Species exchange between North and South America created one of the most biologically diverse regions on Earth. A new study by Smithsonian scientists and colleagues published this week in the Proceedings of the National Academy of Sciences shows that species migrations across the Isthmus of Panama began about 20 million years ago, some six times earlier than commonly assumed. These biological results corroborate advances in geology, rejecting the long-held assumption that the Isthmus is only about 3 million years old.
"Even organisms that need very specific conditions to survive, such as salamanders and freshwater fishes, crossed the Isthmus of Panama over 6 million years ago," said lead author, Christine Bacon, former post-doctoral fellow in staff scientist Carlos Jaramillo's group at the Smithsonian Tropical Research Institute. "These early migrations impact our understanding of how and when biodiversity in the Americas took shape."
The Isthmus of Panama, which links North and South America, plays a crucial role in the planet's atmospheric and oceanic circulation, climate and biodiversity. Despite its importance across multiple disciplines, the timing of the formation and emergence of the Isthmus and the effect it had on those continents' biodiversity is controversial.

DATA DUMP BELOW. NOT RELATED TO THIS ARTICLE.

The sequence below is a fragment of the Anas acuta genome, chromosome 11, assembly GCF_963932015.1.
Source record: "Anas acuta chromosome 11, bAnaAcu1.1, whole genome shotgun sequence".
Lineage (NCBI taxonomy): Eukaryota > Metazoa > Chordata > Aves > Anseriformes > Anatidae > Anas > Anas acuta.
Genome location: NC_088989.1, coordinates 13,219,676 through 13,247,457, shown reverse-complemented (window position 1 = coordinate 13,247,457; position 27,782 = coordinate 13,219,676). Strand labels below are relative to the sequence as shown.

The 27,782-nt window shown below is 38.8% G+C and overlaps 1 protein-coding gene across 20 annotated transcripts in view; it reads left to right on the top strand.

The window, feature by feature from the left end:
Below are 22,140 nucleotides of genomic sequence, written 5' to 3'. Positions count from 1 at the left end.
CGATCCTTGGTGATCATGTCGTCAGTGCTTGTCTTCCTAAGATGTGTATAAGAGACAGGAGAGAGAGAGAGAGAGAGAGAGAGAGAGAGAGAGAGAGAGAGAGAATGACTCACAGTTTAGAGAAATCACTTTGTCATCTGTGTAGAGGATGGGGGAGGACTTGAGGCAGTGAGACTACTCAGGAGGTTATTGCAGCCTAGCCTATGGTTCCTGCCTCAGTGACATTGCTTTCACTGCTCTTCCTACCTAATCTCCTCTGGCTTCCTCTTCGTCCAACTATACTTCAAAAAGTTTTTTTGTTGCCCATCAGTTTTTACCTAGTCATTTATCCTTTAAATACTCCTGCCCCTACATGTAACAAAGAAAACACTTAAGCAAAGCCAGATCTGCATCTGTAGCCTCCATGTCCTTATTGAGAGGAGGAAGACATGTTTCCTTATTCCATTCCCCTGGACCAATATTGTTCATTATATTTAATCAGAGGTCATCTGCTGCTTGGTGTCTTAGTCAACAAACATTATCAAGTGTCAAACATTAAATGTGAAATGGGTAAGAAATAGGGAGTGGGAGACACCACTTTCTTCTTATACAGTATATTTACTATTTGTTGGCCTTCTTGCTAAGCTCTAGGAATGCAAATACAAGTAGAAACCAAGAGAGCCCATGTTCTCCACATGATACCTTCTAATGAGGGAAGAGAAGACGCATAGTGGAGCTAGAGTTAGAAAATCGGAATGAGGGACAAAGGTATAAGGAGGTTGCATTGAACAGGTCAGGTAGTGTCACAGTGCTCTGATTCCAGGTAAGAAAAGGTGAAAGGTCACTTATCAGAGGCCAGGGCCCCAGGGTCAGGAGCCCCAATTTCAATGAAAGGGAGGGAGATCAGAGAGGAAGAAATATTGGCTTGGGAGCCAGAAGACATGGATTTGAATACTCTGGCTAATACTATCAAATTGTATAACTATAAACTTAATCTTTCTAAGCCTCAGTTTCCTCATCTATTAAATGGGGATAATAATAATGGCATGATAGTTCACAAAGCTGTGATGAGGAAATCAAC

In the new study, Bacon, now at the University of Gothenburg in Sweden, examines a large number of molecular studies and fossils, including land and aquatic organisms.
Models based on molecular genetic data indicate that rather than one great migration following a set closure time, there were several periods in which animals and plants moved across the intercontinental land bridge. There are shifts in the rate of movement of animal fossils moving from North America to South America at 23 million and within the past 10 million years.
Authors also compare the proportion of immigrants in each direction to sea level and global mean temperature, showing that migrations may have coincided with low sea levels.
A known date for the rise of the Isthmus is important to evolutionary biologists who want to understand how species of marine organisms diverged and when species of terrestrial organisms moved from one continent to another. The date is also critical in understanding ancient climate change patterns. The 3 million year date was established by the Panama Paleontology Project, headed by Jeremy Jackson and Anthony Coates, also at the Smithsonian Tropical Research Institute.
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